You could eliminate the B+ reservoir cap by connecting the cathode bypass cap from the cathode to B+. This is what Loftin & White did. It reduces the signal path on the output stage to the OPT, output tube, and the bypass cap.

Quote:
Originally Posted by Vincent77 View Post
LED bias is a bad idea, *unless* the stage is CCS loaded:
- Vf and dynamic impedance change with the signal!
- three green leds in series have rather highish impedance
- does not prevent the tube from running away (an increase in idle current is not throttled by the cathode resistor or anode CCS)
Three HLMP-3507 green LEDs in series present a dynamic impedance on the order of 40~50 ohm at 10 mA. That's not that high, actually. Especially when it's up against the impedance of the anode load. It'll have a negligible impact on the gain of the input stage and will, if anything, reduce the THD ever so slightly.

~Tom
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Old 17th January 2013, 06:21 PM   #15
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Originally Posted by tomchr View Post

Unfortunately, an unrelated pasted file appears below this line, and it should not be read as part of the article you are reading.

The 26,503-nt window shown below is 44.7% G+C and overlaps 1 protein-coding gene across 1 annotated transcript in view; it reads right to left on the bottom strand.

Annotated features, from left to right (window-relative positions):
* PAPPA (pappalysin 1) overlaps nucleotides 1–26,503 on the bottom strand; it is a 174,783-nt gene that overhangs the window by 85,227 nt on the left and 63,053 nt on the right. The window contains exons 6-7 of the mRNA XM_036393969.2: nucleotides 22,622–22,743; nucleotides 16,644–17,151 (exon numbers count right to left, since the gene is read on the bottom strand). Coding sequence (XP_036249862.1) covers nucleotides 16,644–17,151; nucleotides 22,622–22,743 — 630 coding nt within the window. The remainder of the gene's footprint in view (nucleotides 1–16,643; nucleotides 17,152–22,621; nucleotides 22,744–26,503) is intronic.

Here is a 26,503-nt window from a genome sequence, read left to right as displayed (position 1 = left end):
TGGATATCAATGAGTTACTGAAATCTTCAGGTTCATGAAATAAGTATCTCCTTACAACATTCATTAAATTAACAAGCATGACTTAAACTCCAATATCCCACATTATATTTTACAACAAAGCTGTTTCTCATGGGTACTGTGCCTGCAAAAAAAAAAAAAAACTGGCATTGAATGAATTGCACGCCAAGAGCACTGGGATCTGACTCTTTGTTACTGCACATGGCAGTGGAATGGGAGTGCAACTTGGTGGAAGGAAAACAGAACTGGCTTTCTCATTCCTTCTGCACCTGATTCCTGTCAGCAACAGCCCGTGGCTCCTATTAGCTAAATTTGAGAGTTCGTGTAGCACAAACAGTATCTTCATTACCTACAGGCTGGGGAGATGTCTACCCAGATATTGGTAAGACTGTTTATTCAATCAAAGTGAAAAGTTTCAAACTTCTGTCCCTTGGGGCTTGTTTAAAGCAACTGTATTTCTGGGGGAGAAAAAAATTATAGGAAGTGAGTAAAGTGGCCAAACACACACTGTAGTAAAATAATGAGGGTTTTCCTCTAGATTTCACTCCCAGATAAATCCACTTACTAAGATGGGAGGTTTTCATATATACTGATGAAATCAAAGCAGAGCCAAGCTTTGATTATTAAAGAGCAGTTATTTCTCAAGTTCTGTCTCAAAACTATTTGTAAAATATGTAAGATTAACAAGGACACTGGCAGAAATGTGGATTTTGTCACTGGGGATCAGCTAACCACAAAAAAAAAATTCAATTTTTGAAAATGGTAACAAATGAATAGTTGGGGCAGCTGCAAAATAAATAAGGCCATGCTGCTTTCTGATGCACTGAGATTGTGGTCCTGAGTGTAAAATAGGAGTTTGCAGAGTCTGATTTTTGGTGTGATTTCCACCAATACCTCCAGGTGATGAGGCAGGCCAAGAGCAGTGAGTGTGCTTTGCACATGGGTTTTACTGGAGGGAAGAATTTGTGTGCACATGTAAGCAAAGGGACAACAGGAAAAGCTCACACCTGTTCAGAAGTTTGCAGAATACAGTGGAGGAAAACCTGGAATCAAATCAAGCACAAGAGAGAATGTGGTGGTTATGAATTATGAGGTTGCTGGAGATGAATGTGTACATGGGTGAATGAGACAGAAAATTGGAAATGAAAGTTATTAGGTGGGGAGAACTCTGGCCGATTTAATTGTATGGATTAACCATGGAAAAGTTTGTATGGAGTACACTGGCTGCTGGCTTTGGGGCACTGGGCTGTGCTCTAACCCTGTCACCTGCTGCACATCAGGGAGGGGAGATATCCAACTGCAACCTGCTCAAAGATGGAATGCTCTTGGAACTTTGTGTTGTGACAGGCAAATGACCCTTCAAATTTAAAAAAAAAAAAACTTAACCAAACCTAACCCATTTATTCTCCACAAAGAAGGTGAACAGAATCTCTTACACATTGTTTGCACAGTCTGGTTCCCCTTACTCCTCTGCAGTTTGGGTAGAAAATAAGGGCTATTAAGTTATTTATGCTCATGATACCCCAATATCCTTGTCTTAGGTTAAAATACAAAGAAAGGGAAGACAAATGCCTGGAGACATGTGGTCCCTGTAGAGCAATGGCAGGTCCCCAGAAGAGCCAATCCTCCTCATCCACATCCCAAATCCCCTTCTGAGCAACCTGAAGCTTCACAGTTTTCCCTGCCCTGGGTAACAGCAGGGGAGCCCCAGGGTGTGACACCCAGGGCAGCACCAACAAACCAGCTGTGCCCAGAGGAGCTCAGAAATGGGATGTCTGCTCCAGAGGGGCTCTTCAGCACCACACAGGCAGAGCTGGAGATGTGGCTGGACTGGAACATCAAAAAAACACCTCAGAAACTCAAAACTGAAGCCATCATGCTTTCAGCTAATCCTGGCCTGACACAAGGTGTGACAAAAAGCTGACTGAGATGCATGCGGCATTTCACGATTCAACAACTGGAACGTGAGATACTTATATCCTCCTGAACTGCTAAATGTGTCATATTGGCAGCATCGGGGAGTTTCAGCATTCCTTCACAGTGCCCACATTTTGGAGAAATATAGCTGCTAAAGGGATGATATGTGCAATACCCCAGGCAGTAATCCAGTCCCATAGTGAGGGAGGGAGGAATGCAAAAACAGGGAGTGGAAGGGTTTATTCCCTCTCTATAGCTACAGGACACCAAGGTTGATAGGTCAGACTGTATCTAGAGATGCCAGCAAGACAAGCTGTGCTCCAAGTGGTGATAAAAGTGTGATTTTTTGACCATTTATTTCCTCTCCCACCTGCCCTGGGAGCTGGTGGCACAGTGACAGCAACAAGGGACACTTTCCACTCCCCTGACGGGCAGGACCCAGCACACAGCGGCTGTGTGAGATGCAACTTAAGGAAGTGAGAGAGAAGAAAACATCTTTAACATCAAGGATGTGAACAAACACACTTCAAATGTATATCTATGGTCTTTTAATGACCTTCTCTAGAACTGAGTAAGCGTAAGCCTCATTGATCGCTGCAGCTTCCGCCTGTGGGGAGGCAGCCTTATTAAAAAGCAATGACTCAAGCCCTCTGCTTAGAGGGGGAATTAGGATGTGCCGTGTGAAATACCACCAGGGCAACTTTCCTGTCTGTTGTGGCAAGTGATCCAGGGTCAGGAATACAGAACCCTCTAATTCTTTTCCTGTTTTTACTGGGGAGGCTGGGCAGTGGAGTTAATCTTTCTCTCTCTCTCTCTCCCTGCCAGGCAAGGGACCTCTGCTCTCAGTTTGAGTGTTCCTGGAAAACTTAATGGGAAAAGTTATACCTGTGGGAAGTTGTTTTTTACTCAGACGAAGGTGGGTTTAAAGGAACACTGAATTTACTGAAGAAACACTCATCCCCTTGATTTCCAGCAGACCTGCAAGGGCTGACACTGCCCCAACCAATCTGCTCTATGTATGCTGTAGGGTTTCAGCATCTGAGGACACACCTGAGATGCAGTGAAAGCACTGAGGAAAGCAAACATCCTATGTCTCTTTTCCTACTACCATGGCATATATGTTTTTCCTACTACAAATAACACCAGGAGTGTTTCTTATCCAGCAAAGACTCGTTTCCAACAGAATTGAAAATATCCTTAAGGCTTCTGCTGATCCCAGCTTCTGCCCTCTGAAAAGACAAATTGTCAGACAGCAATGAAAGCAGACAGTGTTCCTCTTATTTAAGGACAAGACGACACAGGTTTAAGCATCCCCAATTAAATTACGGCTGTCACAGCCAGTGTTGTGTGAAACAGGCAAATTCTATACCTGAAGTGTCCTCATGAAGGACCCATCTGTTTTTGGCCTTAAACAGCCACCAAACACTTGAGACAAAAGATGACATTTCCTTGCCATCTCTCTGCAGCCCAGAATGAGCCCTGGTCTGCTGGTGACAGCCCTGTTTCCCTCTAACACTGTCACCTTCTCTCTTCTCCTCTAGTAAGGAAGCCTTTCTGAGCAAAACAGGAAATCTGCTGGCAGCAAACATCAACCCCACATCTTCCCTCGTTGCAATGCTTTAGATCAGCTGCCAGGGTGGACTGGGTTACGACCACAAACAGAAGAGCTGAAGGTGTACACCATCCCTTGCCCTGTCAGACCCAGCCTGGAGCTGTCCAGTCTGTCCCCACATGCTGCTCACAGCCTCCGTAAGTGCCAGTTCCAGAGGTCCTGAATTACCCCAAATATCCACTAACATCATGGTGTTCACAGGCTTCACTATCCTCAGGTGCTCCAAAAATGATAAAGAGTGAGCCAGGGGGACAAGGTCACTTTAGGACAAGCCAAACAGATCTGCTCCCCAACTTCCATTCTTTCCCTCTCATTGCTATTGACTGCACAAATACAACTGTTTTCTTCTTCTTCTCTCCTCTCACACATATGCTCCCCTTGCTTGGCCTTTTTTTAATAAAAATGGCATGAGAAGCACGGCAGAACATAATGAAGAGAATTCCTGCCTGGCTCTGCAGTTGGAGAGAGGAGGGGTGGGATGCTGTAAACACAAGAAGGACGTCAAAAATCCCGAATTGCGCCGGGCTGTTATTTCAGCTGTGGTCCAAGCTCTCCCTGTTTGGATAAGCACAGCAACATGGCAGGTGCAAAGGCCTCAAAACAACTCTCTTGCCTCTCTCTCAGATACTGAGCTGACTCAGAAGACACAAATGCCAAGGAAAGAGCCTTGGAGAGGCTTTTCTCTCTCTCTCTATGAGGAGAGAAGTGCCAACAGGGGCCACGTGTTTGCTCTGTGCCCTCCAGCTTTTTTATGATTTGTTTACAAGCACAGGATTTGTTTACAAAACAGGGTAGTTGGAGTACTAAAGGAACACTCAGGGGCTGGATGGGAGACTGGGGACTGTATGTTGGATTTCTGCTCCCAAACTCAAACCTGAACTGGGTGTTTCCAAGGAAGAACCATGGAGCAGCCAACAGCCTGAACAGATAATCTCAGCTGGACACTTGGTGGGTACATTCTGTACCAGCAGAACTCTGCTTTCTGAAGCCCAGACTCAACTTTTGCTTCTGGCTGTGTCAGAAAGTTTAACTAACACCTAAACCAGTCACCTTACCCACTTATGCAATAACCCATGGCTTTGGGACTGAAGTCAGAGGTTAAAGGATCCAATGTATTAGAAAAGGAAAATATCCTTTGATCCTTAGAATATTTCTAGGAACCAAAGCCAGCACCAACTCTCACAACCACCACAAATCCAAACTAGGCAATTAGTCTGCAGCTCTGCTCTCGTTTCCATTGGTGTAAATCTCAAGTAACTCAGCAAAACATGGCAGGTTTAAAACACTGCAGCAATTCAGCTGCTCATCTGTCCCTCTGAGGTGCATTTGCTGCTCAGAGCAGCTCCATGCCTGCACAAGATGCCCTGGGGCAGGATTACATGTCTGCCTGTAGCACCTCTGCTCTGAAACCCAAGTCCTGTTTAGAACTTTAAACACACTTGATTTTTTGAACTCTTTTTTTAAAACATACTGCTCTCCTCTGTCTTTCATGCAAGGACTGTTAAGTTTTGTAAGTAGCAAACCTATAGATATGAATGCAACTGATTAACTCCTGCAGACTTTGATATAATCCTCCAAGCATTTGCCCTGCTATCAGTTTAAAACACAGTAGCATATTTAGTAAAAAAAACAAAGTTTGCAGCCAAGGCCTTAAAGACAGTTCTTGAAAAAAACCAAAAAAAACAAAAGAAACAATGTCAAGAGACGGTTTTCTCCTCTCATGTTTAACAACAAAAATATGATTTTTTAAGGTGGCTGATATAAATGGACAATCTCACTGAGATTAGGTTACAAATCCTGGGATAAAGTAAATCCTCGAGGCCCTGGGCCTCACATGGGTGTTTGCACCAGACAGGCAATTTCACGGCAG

You could eliminate the B+ reservoir cap by connecting the cathode bypass cap from the cathode to B+. This is what Loftin & White did. It reduces the signal path on the output stage to the OPT, output tube, and the bypass cap.
Yes, the so called ultrapath cap, I mentioned that in my post...

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Last edited by Vinylsavor; 17th January 2013 at 06:26 PM.
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Old 17th January 2013, 07:21 PM   #16
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I'm at work, so I can find my trusty GEC (and I'm not sure if this is even the right source) tube manual, but there was a discussion of the overload characteristics of fixed versus self-bias.